This is why the right blend of process improvement and project management training is becoming essential to firms today. Status quo is rapidly falling behind.
How Can You Improve?
I strongly encourage firm leaders to invest in project and engagement management training for their midlevel practitioners. And go beyond the basics to zero-in on the four competing priorities these individuals face on a daily and weekly basis:
1. Managing their engagement teams (managing down). Discover and teach best practices that enable in-charges to better plan, communicate with, train, and motivate the staff and seniors on their various client assignments. The four-step training model and collaborative review are two key Lean Six Sigma techniques that we see CPA firms successfully utilizing to help manage the development and work of the lower levels.
2. Managing their engagement partners (managing up). It’s important to create a firm culture that is based on trust and also level-loaded/leveraged in a way to give your in-charge level more opportunities for client contact and running engagements. To ultimately be successful, this requires a new method of communication from the in-charge up to the partner to keep them engaged and “in the loop.” Build these strategies into your process.
3. Managing their clients (managing out). Quit blaming your clients! That’s always the go-to response and easy way out when you don’t have the information you need when you need it from the client. Instead, focus on what you could have done differently to better manage the client. Our phrase we use in our Lean Six Sigma projects is “make it easier for the client to do business with you.” Focusing on how you can make it easier for your clients to work with your firm will result in many more wins than losses.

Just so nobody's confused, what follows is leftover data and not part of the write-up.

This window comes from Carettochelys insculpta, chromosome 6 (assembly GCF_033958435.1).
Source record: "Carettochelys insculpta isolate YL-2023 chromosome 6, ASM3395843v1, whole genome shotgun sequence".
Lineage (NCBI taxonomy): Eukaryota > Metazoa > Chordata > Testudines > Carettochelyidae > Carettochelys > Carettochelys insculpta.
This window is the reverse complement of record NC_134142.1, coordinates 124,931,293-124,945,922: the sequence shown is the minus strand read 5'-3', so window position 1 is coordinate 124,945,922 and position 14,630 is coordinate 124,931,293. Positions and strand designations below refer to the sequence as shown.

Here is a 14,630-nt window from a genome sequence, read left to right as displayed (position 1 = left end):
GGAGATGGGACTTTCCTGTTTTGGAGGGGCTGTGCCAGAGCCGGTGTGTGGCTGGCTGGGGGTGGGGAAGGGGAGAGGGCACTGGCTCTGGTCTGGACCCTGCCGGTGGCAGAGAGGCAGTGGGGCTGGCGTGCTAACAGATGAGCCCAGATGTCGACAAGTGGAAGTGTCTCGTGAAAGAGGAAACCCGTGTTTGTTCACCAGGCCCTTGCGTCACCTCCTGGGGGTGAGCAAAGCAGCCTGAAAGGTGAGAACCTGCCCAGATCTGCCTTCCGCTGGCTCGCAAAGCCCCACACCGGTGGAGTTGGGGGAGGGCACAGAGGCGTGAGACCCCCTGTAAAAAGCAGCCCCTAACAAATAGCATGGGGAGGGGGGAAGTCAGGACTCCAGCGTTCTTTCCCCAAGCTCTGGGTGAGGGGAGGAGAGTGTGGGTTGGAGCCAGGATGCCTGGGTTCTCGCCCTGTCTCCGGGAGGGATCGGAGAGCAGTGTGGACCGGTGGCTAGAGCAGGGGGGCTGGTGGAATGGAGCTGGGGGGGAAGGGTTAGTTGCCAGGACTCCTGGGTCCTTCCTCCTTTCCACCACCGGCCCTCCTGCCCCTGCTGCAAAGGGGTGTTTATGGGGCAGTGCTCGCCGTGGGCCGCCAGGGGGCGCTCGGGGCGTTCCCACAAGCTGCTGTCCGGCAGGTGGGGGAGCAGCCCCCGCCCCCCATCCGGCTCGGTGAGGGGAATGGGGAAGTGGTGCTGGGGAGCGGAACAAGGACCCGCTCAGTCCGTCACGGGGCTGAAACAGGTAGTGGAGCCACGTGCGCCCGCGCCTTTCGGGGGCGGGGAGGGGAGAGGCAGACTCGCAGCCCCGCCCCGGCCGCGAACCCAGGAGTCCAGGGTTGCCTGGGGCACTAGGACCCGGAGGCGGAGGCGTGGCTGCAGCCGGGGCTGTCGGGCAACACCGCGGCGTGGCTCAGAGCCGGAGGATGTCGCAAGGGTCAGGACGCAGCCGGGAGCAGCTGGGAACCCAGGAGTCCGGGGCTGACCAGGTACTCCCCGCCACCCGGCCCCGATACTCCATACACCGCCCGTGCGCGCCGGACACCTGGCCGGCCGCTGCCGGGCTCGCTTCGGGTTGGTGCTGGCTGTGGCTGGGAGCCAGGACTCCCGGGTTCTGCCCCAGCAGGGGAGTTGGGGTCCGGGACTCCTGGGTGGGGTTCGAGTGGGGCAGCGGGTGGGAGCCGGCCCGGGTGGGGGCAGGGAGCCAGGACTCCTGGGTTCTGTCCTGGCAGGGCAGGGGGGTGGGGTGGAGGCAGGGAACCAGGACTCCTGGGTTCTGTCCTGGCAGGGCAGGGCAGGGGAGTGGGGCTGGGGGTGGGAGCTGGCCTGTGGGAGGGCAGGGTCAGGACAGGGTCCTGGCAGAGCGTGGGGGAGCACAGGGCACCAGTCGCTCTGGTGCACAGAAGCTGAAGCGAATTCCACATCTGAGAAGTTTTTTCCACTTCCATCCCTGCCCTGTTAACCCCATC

4. Managing their own workload (managing within). It’s important that all in-charges have some basic training on personal time management principles, including email best practices, prioritization strategies, finishing what’s started, scheduling focus time, and understanding leverage to get more work done. A terrific book I often recommend for some easy-to-implement time management principles is Eat that Frog.
In summary, the next time you find yourself frustrated about the outcome of a client engagement, think engagement and project management skillset development. Your midlevel practitioners want to do an outstanding job and grow their careers.
There’s a ton of untapped potential inside your firm at this level. Give them the training and mindset to unlock that potential! It’ll be a win-win proposition.
Note: The original article entitled “âElevate Your Client Service Through Project Management” appeared on the Boomer Consulting Inc. blog.
Dustin Hostetler is a Lean Six Sigma consultant and shareholder of Boomer Consulting Inc. As a Lean Six Sigma Master Black Belt with extensive experience working inside a large regional CPA firm, he has taken proven Lean techniques from the manufacturing floor and tailored them to bring...